Grouse Mountain's 90th Anniversary
Celebrating 90 Years of Passion, Persistence and Play.
Recognized today as one of Canada’s longest running ski clubs and the largest of its kind in B.C., the award-winning Grouse Mountain Tyee Ski Club has a rich history. It dates back to a time when mountain enthusiasts ascended on foot what is now known as The Peak of Vancouver to enjoy their favourite pastime, be it hiking, ski touring or alpine skiing. The Club was officially formed through the mid-1950’s merger of two older clubs: the Grouse Mountain Ski Club and the Tyee Ski Runners. The Grouse Mountain Ski Club started in the early 20th century as a rally point for serious mountaineers. Members would gather at the base of what is now the Peak Chair, where the current club cabin still sits.
Another group of ski enthusiasts based out of the original Grouse Mountain Village, at the bottom of the Cut, enjoyed socializing just as much as they liked to ski. They preferred the comfort of their cabins. In 1935, following the refusal of the Grouse Mountain Ski Club to move its headquarters down to the village, the cabin owners decided to form their own club, the Tyee Ski Runners, with the original ski village as their base.
During the 1930s and 1940s, before Vancouver slowly began developing its entertainment and leisure offering, the Tyee Ski Runners Club gave its members the socializing opportunities they longed for, and a place to enjoy them.
For all their socializing, members of the Tyee Ski Runners also developed a fondness for ski racing in their Club’s formative years. It enriched the mountain experience for younger adult members and their children. The formula initially worked well, but the Club eventually began to face some challenges.
By the mid-1950s, the Tyee Ski Runners and the Grouse Mountain Ski Club merged to form the Grouse Mountain Tyee Ski Club. The Club’s official mission was to “establish and operate a Club for persons desirous of skiing and engaging in other winter, mountain and outdoor sports; and to purchase, lease or otherwise acquire and provide grounds and clubhouses for the purpose of engaging in said sports.”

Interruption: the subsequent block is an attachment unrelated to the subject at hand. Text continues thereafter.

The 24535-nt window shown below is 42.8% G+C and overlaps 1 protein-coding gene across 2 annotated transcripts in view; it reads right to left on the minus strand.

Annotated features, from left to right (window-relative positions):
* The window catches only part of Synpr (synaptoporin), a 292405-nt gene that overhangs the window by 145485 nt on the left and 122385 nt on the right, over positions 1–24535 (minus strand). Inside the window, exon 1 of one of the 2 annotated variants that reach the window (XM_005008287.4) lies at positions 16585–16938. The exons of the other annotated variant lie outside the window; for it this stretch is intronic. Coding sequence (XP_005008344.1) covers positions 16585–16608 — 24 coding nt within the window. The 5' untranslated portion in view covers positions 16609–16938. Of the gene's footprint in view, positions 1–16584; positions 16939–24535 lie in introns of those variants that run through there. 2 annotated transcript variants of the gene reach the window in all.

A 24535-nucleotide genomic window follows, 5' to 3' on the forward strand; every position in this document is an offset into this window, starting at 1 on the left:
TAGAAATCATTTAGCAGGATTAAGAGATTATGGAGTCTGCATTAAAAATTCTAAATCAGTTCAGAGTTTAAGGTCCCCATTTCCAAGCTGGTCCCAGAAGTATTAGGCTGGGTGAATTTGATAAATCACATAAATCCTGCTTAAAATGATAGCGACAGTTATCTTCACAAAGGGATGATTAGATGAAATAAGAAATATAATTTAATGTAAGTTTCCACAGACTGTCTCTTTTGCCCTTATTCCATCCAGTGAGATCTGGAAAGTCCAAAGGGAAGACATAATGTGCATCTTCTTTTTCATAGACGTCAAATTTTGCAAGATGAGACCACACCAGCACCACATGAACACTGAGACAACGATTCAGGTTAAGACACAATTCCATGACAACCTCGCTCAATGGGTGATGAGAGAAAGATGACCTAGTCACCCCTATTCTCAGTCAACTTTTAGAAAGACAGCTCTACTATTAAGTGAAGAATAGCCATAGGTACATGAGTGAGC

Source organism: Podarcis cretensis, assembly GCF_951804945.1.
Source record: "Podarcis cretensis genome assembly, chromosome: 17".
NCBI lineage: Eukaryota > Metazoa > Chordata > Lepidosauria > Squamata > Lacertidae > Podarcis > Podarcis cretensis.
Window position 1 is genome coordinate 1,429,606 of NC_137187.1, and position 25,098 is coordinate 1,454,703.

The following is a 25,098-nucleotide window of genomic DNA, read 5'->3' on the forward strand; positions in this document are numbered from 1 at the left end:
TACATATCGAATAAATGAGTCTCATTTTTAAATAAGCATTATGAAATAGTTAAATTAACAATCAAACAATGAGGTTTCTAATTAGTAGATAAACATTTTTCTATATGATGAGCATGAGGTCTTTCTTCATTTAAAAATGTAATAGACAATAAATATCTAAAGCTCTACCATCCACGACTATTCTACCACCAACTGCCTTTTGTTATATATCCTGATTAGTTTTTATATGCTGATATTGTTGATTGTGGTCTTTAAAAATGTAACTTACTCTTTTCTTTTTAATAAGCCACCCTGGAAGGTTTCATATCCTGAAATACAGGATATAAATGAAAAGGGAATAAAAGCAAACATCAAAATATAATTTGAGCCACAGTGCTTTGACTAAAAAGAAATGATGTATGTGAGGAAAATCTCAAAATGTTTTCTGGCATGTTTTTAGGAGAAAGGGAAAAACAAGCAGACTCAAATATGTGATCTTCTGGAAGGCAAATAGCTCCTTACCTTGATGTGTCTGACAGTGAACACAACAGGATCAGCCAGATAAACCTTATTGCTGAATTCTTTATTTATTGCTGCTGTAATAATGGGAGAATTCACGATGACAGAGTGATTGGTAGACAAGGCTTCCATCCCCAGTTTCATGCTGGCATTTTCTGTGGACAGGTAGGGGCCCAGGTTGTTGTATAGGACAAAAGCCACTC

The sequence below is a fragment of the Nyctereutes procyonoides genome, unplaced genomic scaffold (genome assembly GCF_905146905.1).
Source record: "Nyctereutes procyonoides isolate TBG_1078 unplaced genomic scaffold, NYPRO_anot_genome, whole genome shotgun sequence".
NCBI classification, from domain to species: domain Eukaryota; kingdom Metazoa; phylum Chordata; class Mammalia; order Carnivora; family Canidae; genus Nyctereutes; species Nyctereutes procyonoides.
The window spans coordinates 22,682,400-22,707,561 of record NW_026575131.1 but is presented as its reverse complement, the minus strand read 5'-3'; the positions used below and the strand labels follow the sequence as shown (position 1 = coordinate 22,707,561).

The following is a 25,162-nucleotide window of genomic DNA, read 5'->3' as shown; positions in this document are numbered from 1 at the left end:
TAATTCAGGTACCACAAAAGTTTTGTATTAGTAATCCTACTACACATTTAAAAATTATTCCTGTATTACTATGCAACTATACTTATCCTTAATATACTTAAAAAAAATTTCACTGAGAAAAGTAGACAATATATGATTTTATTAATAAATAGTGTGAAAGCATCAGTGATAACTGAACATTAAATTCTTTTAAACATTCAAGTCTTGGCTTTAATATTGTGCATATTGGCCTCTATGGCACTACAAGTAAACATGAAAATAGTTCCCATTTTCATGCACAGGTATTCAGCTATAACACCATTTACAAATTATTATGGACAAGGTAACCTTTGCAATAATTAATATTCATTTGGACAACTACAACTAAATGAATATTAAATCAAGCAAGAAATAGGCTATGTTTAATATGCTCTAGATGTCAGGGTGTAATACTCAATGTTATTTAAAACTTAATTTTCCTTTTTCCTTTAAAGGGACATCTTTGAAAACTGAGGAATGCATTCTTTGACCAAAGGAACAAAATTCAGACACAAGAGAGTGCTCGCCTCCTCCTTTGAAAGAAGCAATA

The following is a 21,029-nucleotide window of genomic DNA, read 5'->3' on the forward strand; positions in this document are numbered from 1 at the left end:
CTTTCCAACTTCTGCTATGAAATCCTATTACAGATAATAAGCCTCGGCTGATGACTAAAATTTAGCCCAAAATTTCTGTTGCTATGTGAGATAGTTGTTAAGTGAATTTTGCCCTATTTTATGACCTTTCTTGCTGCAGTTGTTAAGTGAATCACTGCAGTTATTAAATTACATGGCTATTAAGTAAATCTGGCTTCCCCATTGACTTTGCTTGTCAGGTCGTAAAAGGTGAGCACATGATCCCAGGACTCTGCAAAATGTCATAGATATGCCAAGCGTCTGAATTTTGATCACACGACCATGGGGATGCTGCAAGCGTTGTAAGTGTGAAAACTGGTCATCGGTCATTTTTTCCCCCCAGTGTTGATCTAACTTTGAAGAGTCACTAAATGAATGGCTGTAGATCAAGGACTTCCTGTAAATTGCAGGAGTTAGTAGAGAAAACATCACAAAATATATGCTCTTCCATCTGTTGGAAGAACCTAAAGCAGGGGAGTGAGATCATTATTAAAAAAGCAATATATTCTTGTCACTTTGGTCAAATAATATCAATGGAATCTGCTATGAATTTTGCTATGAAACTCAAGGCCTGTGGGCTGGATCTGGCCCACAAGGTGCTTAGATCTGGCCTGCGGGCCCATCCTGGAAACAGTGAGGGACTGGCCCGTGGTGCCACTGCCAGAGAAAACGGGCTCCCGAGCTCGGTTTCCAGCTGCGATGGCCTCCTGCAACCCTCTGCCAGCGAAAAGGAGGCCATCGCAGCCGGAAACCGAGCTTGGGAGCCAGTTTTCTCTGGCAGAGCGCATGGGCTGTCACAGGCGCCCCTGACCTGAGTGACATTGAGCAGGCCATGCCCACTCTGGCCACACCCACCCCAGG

The old village started to fade in 1966, when the original Grouse Mountain Skyride began operating. The lift made it easier for Tyee members to stay at home during the week and commute to the Mountain on weekends to ski. A decision was made to make the Grouse Mountain Ski Club Cabin the home base for the merged club so the Tyee Ski Runners Cabin was then moved up the Cut and connected to the Grouse Mountain Ski Club Cabin. This is still the home base of the Grouse Mountain Tyee Ski Club today.
The Tyee racing programs really took off in the 1960s, with Ron Williams joining the club in 1967 as its first professional coach. In 1969, the Nancy Greene Ski League was established on Grouse Mountain.
Today, the Grouse Mountain Tyee Ski Club remains focused on its racers and on ensuring their development on and off the slopes, while providing a social atmosphere that is enjoyable for all members, young and old.
Vancouver Adaptive Snow Sports
What began as the brainchild of Sue Hamilton and Val MacMillan, local physiotherapists working with amputee patients who saw an opportunity to share their passion for skiing, has grown and flourished over the years into the Vancouver Adaptive Snow Sports (VASS) program we know today.
The provincial movement around adaptive skiing really started right here on Grouse Mountain. Originally established as the Disabled Skiers Association of British Columbia (DSABC) in 1974, the program was conceived to make the mountain experience accessible to people with physical disabilities. As it evolved, the Provincial organization – now called BC Adaptive Snowsports – began to take on programming at a number of ski resorts around the Province. A group remained focused on the local adaptive snow sports program based on Grouse Mountain and later evolved into the current VASS non-profit organization.
Now in its 43rd year of operation at Grouse Mountain, VASS has provided approximately 30,000 ski and snowboard lessons to people with physical and cognitive disabilities. Operated by a group of dedicated volunteers, their mission is to make the Mountain accessible to all. While now operating at other Lower Mainland mountains as well, about 90% of VASS programming is still conducted at Grouse Mountain. According to Anne Bethune, President of VASS “Grouse Mountain has been fantastic at facilitating what we call the ‘VASS Magic’. The entire Grouse Mountain community, from management right down to the front line staff, are so supportive of what we do.”
VASS Magic is not only about what happens on the Mountain, but the impact that the program has on both the students’ and volunteers’ lives. VASS truly makes a difference in the local community. Many of the VASS community members have gone on to great achievements, including becoming Paralympians, Special Olympic National Ski Team members, ski/snowboarding instructors, award winning athletes/coaches/volunteers, and torch bearers during the Vancouver 2010 Olympic and Paralympic Games